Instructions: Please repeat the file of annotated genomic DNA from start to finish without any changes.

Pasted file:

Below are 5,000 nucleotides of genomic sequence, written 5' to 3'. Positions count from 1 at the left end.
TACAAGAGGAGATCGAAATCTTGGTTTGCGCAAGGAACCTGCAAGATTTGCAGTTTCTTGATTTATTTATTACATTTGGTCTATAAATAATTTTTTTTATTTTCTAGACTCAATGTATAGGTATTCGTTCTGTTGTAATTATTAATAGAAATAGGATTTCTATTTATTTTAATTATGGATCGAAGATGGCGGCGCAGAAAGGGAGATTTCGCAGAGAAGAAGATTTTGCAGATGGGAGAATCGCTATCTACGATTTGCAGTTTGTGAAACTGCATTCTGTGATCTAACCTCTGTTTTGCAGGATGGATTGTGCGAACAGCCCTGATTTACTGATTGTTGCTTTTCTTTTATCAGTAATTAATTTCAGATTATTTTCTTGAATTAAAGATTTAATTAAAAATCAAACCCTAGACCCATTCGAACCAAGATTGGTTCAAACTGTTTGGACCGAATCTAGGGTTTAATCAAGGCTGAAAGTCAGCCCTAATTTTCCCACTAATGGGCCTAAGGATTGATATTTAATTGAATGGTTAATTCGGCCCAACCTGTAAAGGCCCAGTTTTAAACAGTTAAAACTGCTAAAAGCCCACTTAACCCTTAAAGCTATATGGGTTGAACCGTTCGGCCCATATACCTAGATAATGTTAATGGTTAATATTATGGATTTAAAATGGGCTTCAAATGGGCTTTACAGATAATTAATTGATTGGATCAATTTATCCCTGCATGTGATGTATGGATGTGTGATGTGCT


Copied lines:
Below are 5,000 nucleotides of genomic sequence, written 5' to 3'. Positions count from 1 at the left end.
TACAAGAGGAGATCGAAATCTTGGTTTGCGCAAGGAACCTGCAAGATTTGCAGTTTCTTGATTTATTTATTACATTTGGTCTATAAATAATTTTTTTTATTTTCTAGACTCAATGTATAGGTATTCGTTCTGTTGTAATTATTAATAGAAATAGGATTTCTATTTATTTTAATTATGGATCGAAGATGGCGGCGCAGAAAGGGAGATTTCGCAGAGAAGAAGATTTTGCAGATGGGAGAATCGCTATCTACGATTTGCAGTTTGTGAAACTGCATTCTGTGATCTAACCTCTGTTTTGCAGGATGGATTGTGCGAACAGCCCTGATTTACTGATTGTTGCTTTTCTTTTATCAGTAATTAATTTCAGATTATTTTCTTGAATTAAAGATTTAATTAAAAATCAAACCCTAGACCCATTCGAACCAAGATTGGTTCAAACTGTTTGGACCGAATCTAGGGTTTAATCAAGGCTGAAAGTCAGCCCTAATTTTCCCACTAATGGGCCTAAGGATTGATATTTAATTGAATGGTTAATTCGGCCCAACCTGTAAAGGCCCAGTTTTAAACAGTTAAAACTGCTAAAAGCCCACTTAACCCTTAAAGCTATATGGGTTGAACCGTTCGGCCCATATACCTAGATAATGTTAATGGTTAATATTATGGATTTAAAATGGGCTTCAAATGGGCTTTACAGATAATTAATTGATTGGATCAATTTATCCCTGCATGTGATGTATGGATGTGTGATGTGCT